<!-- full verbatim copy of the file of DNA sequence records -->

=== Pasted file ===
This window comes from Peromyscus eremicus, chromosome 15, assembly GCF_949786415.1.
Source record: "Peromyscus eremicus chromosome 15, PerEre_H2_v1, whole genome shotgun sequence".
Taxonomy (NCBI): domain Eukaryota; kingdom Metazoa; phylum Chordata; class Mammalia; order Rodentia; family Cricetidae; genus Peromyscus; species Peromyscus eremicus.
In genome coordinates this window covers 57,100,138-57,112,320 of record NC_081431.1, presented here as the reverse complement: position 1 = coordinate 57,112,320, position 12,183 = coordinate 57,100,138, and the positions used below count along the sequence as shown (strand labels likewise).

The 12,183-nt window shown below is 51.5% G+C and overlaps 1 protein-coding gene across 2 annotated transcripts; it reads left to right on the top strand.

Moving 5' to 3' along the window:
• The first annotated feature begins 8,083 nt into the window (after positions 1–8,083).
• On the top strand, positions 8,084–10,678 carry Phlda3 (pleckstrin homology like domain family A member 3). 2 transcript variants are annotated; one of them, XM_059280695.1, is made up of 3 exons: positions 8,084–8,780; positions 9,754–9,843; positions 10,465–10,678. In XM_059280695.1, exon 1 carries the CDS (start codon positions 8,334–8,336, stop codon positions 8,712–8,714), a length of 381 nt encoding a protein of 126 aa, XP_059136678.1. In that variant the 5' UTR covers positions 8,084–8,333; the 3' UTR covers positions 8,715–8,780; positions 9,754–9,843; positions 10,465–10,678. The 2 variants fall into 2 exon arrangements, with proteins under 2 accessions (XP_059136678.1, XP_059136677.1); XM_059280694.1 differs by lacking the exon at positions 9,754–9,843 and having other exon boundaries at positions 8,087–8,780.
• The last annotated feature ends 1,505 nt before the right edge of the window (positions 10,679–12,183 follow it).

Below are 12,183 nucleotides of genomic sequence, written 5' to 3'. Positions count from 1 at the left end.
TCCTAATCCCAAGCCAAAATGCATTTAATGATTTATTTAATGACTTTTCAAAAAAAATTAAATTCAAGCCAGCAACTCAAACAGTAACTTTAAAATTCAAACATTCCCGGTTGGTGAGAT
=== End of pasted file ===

This window comes from Peromyscus eremicus, chromosome 15, assembly GCF_949786415.1.
Source record: "Peromyscus eremicus chromosome 15, PerEre_H2_v1, whole genome shotgun sequence".
Taxonomy (NCBI): domain Eukaryota; kingdom Metazoa; phylum Chordata; class Mammalia; order Rodentia; family Cricetidae; genus Peromyscus; species Peromyscus eremicus.
In genome coordinates this window covers 57,100,138-57,112,320 of record NC_081431.1, presented here as the reverse complement: position 1 = coordinate 57,112,320, position 12,183 = coordinate 57,100,138, and the positions used below count along the sequence as shown (strand labels likewise).

The 12,183-nt window shown below is 51.5% G+C and overlaps 1 protein-coding gene across 2 annotated transcripts; it reads left to right on the top strand.

Moving 5' to 3' along the window:
• The first annotated feature begins 8,083 nt into the window (after positions 1–8,083).
• On the top strand, positions 8,084–10,678 carry Phlda3 (pleckstrin homology like domain family A member 3). 2 transcript variants are annotated; one of them, XM_059280695.1, is made up of 3 exons: positions 8,084–8,780; positions 9,754–9,843; positions 10,465–10,678. In XM_059280695.1, exon 1 carries the CDS (start codon positions 8,334–8,336, stop codon positions 8,712–8,714), a length of 381 nt encoding a protein of 126 aa, XP_059136678.1. In that variant the 5' UTR covers positions 8,084–8,333; the 3' UTR covers positions 8,715–8,780; positions 9,754–9,843; positions 10,465–10,678. The 2 variants fall into 2 exon arrangements, with proteins under 2 accessions (XP_059136678.1, XP_059136677.1); XM_059280694.1 differs by lacking the exon at positions 9,754–9,843 and having other exon boundaries at positions 8,087–8,780.
• The last annotated feature ends 1,505 nt before the right edge of the window (positions 10,679–12,183 follow it).

Below are 12,183 nucleotides of genomic sequence, written 5' to 3'. Positions count from 1 at the left end.
TCCTAATCCCAAGCCAAAATGCATTTAATGATTTATTTAATGACTTTTCAAAAAAAATTAAATTCAAGCCAGCAACTCAAACAGTAACTTTAAAATTCAAACATTCCCGGTTGGTGAGAT